NEXT WEEK: Craig Thompson launches HABIBI in Toronto

Craig Thompson’s HABIBI Launch Event
Presented by The Beguiling, Drawn & Quarterly, and Random House Canada

Thursday, September 22nd, 2011
@ The Toronto Underground Cinema, 186 Spadina Avenue, between Dundas & Queen
Doors Open at 6:30pm, Event starts at 7pm sharp
Admission: $10* or Free with Purchase of Habibi

Craig Thompson’s long-awaited, highly anticipated follow-up to BLANKETS is will make its debut on September 20th, and just 2 days later he’ll be in Toronto to celebrate!

Please join us in welcoming Craig Thompson to Toronto to launch HABIBI, a sprawling and epic love story that is sure to be one of the most-talked about books of 2011. Thompson will be giving a presentation from HABIBI that will take us behind the scenes of its gestation and creation, and he will then be interviewed on stage, with a moderated Q&A and a signing to follow. This will all take place at The Toronto Underground Theatre, an exciting indy theatre and event space on Spadina between Dundas and Queen.

Admission and Book Purchasing:
Admission to this event will be $10, or free with the purchase of HABIBI at the event or in advance of the event at The Beguiling. Tickets for the pre-sales of HABIBI are on sale now, in-store only, for $30 CDN.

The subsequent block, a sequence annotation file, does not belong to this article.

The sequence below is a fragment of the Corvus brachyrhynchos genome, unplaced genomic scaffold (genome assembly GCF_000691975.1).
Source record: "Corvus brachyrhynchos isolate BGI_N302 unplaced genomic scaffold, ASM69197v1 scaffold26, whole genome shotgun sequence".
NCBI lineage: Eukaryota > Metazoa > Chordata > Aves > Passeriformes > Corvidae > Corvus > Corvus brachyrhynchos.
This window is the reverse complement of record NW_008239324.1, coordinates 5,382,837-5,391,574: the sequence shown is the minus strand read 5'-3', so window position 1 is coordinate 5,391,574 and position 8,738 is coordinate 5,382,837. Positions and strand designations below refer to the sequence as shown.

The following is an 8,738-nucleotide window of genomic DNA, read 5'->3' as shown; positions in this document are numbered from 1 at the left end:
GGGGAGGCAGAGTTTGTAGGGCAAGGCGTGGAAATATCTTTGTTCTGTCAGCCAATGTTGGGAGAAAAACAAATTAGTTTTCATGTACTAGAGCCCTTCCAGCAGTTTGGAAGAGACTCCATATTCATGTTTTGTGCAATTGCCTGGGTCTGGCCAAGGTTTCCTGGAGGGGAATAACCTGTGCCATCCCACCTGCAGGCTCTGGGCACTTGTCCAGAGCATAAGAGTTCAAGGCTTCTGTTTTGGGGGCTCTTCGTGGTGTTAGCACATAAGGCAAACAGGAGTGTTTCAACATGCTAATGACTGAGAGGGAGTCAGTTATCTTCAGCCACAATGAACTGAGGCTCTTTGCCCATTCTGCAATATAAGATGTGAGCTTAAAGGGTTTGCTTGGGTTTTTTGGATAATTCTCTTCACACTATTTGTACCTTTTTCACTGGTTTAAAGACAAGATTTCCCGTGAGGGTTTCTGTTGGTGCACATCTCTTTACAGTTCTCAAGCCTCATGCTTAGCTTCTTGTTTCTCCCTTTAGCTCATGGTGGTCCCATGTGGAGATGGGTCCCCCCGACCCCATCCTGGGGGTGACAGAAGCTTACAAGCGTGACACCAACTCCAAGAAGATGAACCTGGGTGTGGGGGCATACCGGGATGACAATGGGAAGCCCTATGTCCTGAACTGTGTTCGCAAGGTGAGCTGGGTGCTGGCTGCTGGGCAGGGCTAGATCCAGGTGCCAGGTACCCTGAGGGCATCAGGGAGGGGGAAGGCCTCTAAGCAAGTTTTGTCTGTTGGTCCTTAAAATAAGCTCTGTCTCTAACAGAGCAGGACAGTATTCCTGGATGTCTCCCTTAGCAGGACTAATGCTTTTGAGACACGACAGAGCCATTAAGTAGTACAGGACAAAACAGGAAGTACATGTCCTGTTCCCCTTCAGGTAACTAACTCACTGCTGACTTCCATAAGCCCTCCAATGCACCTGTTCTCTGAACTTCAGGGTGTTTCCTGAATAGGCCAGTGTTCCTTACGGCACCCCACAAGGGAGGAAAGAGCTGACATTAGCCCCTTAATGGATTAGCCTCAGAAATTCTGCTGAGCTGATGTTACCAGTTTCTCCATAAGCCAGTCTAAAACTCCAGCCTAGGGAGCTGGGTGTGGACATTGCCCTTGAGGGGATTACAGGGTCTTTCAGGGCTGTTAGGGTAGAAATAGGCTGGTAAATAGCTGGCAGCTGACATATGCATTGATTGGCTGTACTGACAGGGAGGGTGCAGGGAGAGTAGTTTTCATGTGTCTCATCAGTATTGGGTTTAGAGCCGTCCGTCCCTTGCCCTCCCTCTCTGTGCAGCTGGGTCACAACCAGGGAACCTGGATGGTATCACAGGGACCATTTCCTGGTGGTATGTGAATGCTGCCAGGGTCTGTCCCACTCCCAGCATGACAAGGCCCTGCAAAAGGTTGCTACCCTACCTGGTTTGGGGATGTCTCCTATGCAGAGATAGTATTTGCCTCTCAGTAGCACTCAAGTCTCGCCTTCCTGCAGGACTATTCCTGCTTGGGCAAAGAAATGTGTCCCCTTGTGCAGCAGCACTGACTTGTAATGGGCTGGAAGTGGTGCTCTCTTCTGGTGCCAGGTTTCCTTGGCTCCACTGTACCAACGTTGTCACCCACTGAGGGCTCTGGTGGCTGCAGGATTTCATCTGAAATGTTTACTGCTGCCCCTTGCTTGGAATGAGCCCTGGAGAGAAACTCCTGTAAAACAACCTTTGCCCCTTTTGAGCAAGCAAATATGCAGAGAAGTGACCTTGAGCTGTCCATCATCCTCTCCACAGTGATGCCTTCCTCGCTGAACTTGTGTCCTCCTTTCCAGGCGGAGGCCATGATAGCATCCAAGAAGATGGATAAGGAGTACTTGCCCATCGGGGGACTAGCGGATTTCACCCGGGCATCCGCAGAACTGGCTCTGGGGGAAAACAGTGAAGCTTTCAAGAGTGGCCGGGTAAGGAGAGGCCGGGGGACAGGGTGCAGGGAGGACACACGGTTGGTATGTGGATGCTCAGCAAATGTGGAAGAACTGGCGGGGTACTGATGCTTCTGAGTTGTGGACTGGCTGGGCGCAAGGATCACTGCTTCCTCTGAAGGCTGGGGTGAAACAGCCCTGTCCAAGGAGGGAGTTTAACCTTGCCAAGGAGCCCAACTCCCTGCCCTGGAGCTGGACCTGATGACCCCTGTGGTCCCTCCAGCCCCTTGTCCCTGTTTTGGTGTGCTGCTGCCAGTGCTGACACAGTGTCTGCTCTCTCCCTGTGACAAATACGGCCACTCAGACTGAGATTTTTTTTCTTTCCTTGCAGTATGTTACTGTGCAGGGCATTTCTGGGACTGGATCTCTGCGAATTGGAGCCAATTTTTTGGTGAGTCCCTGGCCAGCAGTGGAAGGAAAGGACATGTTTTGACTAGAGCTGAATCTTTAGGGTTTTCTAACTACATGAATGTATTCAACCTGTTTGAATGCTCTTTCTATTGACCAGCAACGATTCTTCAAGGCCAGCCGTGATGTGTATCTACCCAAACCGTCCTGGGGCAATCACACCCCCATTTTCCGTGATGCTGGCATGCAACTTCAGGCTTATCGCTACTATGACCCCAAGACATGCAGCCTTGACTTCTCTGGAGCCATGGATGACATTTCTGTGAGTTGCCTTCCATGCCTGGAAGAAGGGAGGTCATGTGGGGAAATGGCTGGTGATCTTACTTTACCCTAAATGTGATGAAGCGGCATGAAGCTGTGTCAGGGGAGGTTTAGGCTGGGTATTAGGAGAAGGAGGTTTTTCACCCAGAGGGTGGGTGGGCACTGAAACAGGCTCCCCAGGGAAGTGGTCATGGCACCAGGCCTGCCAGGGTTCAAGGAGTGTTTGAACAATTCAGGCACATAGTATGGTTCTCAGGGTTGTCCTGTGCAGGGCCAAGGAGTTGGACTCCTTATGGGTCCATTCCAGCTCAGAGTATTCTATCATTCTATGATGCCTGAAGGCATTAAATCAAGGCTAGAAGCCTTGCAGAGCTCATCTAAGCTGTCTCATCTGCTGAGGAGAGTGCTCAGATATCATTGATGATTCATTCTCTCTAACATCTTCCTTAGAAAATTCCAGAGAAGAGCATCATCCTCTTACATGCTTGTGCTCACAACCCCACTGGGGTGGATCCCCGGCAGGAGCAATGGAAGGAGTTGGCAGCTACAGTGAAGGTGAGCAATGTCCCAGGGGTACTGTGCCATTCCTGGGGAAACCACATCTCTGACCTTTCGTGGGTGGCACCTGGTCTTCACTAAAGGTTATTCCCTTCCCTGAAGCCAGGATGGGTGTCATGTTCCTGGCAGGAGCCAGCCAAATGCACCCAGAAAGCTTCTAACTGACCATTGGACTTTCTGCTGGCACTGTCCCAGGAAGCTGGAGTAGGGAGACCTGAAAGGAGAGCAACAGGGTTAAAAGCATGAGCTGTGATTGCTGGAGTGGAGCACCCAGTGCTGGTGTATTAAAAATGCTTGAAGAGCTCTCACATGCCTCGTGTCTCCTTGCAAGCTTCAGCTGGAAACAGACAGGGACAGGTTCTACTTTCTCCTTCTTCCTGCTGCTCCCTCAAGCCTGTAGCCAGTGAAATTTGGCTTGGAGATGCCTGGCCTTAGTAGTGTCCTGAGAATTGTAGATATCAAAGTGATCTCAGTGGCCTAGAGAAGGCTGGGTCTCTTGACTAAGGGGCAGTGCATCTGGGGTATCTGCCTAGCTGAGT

Those purchasing the $10 Admission will be given a $10 gift certificate for The Beguiling, good until December 31st 2011.

Sprawling across an epic landscape of deserts, harems, and modern industrial clutter, Habibi tells the tale of Dodola and Zam, refugee child slaves bound to each other by chance, by circumstance, and by the love that grows between them. We follow them as their lives unfold together and apart; as they struggle to make a place for themselves in a world (not unlike our own) fueled by fear, lust, and greed; and as they discover the extraordinary depth—and frailty—of their connection.

At once contemporary and timeless, Habibi gives us a love story of astounding resonance: a parable about our relationship to the natural world, the cultural divide between the first and third worlds, the common heritage of Christianity and Islam, and, most potently, the magic of storytelling.